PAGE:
In Faith’s debut middle-grade reader, elements of fantasy are used to share a conservationist message.
Brother and sister Vinny and Jess have a history of helping out injured birds near their home. In return for their kindness to their feathered friends, they are rewarded with an extraordinary gift: Father Dove briefly turns the two children into robins. During their transformation, the siblings meet a variety of different birds and learn how to fly. But there is trouble afoot as plans move forward to build a road through the woods: Trees will be cut down and many birds will lose their homes. Vinny and Jess must help their bird friends put a stop to the project. Though the book gets off to a slow start, things pick up when Vinny and Jess meet Father Dove and begin their adventures with the birds. Some poetic license is taken with avian life: Eschewing simple nests, these birds live in elaborate structures built inside of trees. Likewise, the variety of birds met in the novel are a bit more colorful than one would traditionally find in a British wood. But readers carried away by the adventure will likely not be troubled by such details. Occasional heavy-handed exposition—“Nor did they know at that moment in time, just how much they could help him, that in fact it would be them that would find the clue to saving the birds and saving the day”—disrupts the flow of the story, as does the book’s rushed ending. Although a relatively tame story, a villainous rook and raven make for a few scary scenes. (The two troublemakers suffer dearly for their bad behavior.) Still, at heart this is a story about cooperation among unlikely allies.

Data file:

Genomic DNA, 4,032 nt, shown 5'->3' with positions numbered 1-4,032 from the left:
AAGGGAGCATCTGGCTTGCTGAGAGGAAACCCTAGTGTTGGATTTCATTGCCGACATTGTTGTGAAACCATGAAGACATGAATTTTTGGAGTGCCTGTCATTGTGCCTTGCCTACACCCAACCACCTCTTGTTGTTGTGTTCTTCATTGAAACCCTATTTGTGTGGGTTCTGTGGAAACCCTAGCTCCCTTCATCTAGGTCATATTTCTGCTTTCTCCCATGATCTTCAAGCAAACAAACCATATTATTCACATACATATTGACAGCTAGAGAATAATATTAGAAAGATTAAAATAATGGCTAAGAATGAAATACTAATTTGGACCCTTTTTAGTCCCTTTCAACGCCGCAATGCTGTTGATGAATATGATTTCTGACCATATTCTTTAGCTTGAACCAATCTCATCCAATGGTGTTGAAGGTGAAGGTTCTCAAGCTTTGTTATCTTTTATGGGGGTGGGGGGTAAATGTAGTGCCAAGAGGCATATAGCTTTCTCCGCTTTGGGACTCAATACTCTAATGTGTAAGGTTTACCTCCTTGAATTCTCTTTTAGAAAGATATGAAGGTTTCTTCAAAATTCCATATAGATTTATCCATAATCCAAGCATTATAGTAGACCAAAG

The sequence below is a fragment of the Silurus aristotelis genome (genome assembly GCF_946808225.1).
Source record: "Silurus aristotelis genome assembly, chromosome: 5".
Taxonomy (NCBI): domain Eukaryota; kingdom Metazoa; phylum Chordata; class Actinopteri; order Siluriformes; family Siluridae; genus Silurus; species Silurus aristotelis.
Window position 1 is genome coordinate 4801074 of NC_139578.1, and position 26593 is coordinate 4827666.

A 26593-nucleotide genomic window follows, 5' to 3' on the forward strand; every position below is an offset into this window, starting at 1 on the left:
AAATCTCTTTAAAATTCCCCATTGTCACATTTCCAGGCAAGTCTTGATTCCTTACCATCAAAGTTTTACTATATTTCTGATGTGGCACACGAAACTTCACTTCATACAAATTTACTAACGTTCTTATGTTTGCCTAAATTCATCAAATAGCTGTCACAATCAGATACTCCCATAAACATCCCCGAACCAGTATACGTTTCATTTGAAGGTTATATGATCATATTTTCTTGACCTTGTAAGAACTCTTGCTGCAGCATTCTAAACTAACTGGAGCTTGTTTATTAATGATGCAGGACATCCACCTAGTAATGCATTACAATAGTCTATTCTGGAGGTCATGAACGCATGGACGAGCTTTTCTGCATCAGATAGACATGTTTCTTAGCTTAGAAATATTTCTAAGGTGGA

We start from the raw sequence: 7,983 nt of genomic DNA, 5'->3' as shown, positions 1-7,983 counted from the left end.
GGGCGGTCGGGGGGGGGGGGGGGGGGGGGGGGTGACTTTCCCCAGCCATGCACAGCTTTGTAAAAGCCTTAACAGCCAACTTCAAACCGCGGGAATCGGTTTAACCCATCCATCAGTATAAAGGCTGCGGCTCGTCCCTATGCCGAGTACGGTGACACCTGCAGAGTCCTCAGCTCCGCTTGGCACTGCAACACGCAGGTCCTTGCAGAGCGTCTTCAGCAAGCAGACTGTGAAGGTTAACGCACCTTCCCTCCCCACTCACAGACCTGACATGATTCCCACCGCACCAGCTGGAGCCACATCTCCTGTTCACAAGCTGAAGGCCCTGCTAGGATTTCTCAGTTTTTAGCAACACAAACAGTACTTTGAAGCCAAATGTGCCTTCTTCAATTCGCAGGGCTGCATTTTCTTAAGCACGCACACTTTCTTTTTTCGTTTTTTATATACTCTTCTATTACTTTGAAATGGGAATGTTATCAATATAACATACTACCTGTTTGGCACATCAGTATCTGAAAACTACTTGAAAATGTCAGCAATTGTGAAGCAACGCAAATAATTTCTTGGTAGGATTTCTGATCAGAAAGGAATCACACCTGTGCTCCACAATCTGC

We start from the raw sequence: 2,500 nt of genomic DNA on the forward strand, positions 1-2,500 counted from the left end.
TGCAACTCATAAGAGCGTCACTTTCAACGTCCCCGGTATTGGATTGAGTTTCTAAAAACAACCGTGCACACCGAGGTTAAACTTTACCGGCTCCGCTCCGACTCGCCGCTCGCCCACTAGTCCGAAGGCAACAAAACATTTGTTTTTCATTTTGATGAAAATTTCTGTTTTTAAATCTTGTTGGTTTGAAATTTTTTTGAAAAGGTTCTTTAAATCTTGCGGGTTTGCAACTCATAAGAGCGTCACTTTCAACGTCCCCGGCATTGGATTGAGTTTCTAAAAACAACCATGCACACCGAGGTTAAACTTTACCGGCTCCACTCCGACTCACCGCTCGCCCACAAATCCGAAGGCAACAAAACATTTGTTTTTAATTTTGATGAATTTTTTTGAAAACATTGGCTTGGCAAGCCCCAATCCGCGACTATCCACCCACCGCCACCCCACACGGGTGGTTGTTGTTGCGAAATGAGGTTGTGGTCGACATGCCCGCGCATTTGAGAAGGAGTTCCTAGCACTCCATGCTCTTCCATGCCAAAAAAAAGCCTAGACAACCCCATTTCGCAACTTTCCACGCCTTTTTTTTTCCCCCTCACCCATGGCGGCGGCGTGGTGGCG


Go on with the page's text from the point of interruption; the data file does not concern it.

A fun animal story that provides important messages to children about helping animals and protecting nature.